Each night for more than 70 years, copies of Dawn, Pakistan's oldest and most widely read English newspaper, have rolled off presses bound for all four corners of the country.
The Karachi-based title was started by the nation's founder, Mohammad Ali Jinnah, and has long been influential. Even in the internet age it sells up to 125,000 copies daily.
Yet for the last month, as vans have driven out of three production sites, it has been unclear how many of those papers will reach readers.
The newspaper's management says distribution has been sabotaged, its hawkers intimidated and journalists threatened in a concerted campaign that should "concern all free-thinking and democratic citizens of the country".
Dawn's troubles are part of a wider confrontation between Pakistan's media and parts of the security establishment, analysts and media freedom campaigners say, as a general election approaches.
The July 25 vote will be the first time the country has held three consecutive elections without a coup, but the military maintains considerable sway and is accused of using its weight to ensure a biddable government takes power.
In the past year, media critics of the military have found themselves abducted, taken off air and threatened. The long-running animosity from top generals towards ousted prime minister Nawaz Sharif – they toppled his first government in a coup in 1999 – has seen particular focus on those who lean towards his Pakistan Muslim League or give him a platform.
"It's been a long process of slowly ratcheting up pressure, mainly coming from the military to shape the coverage that's coming out," said Steven Butler, Asia coordinator of the Committee to Protect Journalists.
"The military is very sensitive about what is written about it and very strongly against Nawaz Sharif and appears to be taking action against his party."
He said after censorship under military rule, until recently Pakistan had appeared to be on a path, albeit slow and bumpy, towards greater press freedom.
That had now become "an environment where there's a ratcheting up of pressure through the owners of media properties and selective attacks on journalists".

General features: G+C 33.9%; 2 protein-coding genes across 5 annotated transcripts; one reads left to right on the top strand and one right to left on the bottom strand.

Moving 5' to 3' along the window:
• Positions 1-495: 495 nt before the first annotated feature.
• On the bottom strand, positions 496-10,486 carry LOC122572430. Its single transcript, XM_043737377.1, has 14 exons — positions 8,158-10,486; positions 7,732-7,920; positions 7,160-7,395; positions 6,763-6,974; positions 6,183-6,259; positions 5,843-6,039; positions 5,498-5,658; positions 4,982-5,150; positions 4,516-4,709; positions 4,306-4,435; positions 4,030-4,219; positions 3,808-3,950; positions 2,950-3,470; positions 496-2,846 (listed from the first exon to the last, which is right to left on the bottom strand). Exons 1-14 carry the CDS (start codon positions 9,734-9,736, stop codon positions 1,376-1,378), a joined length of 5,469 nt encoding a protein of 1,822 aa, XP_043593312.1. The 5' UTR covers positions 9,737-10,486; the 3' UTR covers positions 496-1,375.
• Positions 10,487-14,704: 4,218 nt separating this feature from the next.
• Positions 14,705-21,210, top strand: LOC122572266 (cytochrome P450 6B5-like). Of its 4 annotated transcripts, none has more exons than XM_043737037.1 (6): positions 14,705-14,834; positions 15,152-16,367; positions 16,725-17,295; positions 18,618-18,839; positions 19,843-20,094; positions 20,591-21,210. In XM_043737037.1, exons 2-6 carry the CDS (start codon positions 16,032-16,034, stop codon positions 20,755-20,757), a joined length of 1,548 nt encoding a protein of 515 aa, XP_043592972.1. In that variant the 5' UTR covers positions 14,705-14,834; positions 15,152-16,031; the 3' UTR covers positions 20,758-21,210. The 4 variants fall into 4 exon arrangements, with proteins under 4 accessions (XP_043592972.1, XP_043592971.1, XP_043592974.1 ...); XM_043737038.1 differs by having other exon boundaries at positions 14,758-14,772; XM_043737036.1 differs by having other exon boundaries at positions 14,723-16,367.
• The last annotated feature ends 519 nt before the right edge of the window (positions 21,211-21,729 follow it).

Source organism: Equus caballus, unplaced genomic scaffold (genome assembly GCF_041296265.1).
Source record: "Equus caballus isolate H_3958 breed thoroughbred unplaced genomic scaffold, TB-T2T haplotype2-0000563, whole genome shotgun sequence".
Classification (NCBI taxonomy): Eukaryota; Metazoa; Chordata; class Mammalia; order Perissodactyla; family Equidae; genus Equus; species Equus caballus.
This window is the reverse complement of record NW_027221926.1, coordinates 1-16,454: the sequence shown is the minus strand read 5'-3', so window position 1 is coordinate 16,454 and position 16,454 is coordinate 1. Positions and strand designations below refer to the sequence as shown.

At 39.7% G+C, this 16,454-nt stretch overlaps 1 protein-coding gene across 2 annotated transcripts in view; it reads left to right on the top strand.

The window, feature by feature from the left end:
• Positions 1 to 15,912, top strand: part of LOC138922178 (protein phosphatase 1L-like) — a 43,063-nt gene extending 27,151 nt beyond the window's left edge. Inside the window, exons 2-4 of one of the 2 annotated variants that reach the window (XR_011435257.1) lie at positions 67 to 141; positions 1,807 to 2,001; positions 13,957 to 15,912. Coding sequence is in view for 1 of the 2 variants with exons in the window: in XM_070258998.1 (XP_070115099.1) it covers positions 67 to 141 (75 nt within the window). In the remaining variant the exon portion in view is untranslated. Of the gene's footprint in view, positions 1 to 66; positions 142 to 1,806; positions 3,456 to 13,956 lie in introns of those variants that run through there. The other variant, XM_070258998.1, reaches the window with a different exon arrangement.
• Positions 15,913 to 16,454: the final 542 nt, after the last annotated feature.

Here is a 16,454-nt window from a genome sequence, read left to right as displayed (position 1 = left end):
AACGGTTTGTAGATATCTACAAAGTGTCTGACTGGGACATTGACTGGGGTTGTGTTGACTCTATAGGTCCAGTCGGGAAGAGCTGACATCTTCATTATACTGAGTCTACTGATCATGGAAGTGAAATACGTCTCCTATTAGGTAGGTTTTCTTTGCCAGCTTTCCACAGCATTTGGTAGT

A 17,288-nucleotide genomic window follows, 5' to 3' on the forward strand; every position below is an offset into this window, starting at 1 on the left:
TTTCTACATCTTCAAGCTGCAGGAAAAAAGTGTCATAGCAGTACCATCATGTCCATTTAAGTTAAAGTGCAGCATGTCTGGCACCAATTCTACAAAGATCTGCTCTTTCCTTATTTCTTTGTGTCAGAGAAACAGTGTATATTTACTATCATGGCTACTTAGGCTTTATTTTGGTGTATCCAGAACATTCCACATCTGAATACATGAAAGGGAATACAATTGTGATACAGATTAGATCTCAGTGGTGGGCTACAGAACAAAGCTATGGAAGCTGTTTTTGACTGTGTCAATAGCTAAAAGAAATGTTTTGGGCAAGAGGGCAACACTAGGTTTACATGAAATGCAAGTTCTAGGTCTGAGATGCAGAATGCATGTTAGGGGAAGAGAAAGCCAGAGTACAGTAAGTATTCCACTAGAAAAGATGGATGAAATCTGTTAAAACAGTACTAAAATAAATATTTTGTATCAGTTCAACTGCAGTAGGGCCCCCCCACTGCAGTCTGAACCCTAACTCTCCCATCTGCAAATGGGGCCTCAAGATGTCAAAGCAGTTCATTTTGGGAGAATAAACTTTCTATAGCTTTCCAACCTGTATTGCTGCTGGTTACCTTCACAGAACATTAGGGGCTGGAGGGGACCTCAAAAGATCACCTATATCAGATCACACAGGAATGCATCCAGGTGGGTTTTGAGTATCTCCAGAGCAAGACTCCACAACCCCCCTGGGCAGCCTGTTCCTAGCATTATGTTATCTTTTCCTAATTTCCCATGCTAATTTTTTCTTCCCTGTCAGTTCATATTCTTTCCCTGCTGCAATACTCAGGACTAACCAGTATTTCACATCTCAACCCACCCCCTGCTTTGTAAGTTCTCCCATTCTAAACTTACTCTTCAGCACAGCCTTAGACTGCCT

Mr Sharif's difficulties were magnified on Thursday with a Supreme Court ruling against his party that barred one of his former ministers from contesting the election. That came a day after an election commission tribunal said the outgoing prime minister Shahid Khaqan Abbasi, who took over from Mr Sharif, could not contest his home constituency, although he will stand in another seat in Islamabad.
Mr Sharif and his party have termed the cases and other several measures as a pre-election attempt to tip the scales in favour of opposition politician and national cricket hero Imran Khan.
Dawn says its troubles began with a October 2016 report that the civilian government led by Mr Sharif had confronted the military over its alleged sheltering of militants. The stance risked making Pakistan an international outcast, civilian leaders had reportedly told generals. That piece prompted a furious backlash.
Mr Sharif was ousted last July after the Panama Papers leak linked his children to offshore companies. And he was disqualified from office when a court ruled he was dishonest in not disclosing his earnings from a Dubai-based company in his nomination papers.
Pressure on Dawn grew last month when Mr Sharif suggested in an interview with the paper that Pakistani militants were behind the 2008 Mumbai attacks.
Since then distribution has been badly disrupted across parts of the country, management says. Papers have been blocked from military areas, copies confiscated and newspaper sellers intimidated.
Hameed Haroon, the chief executive of Dawn Media Group, said: "Clearly big institutions are involved. Civilian officials of the government are not involved, therefore we have reasons to believe elements of the military are taking this action."
The paper is not taking the disruption without a fight.
"One of the casualties of civil-military discord and strife in this country has been a free media that has embraced constitutional civilian supremacy," an editorial published on Wednesday said.
"It appears that elements within or sections of the state do not believe they have a duty to uphold the Constitution and the freedoms it guarantees."
The editorial also urged the country's highest authorities to take note and intervene.
A message earlier in the week to frustrated subscribers who may not be getting their copies likened their struggle to the censorship faced by Mr Jinnah as he campaigned before Independence.
Other outlets under pressure have included Pakistan's most popular television station Geo TV. The broadcaster was largely taken off cable networks at the end of March and only returned after it was widely reported to have agreed to stop favourable coverage of Mr Sharif and halt attacks on the military.
Individual journalists have also faced action.
Gul Bukhari, a British Pakistani journalist who has criticised the army was abducted by unnamed men earlier this month as she drove to a television studio in Lahore. She was released unharmed hours later.
Marvi Sirmed, a journalist and rights activist, who has promoted friendlier ties with India and criticised militant groups with links to the security forces, earlier this month said she had returned from holiday to find her home ransacked. Laptops and documents were taken, but not jewellery.
Pakistan's army denies it is involved in intimidation.
"We are the strong supporters of democracy," Gen Asif Ghafoor told the Associated Press earlier this week.
"But the army is the most organised and capable institution with the ability to assist."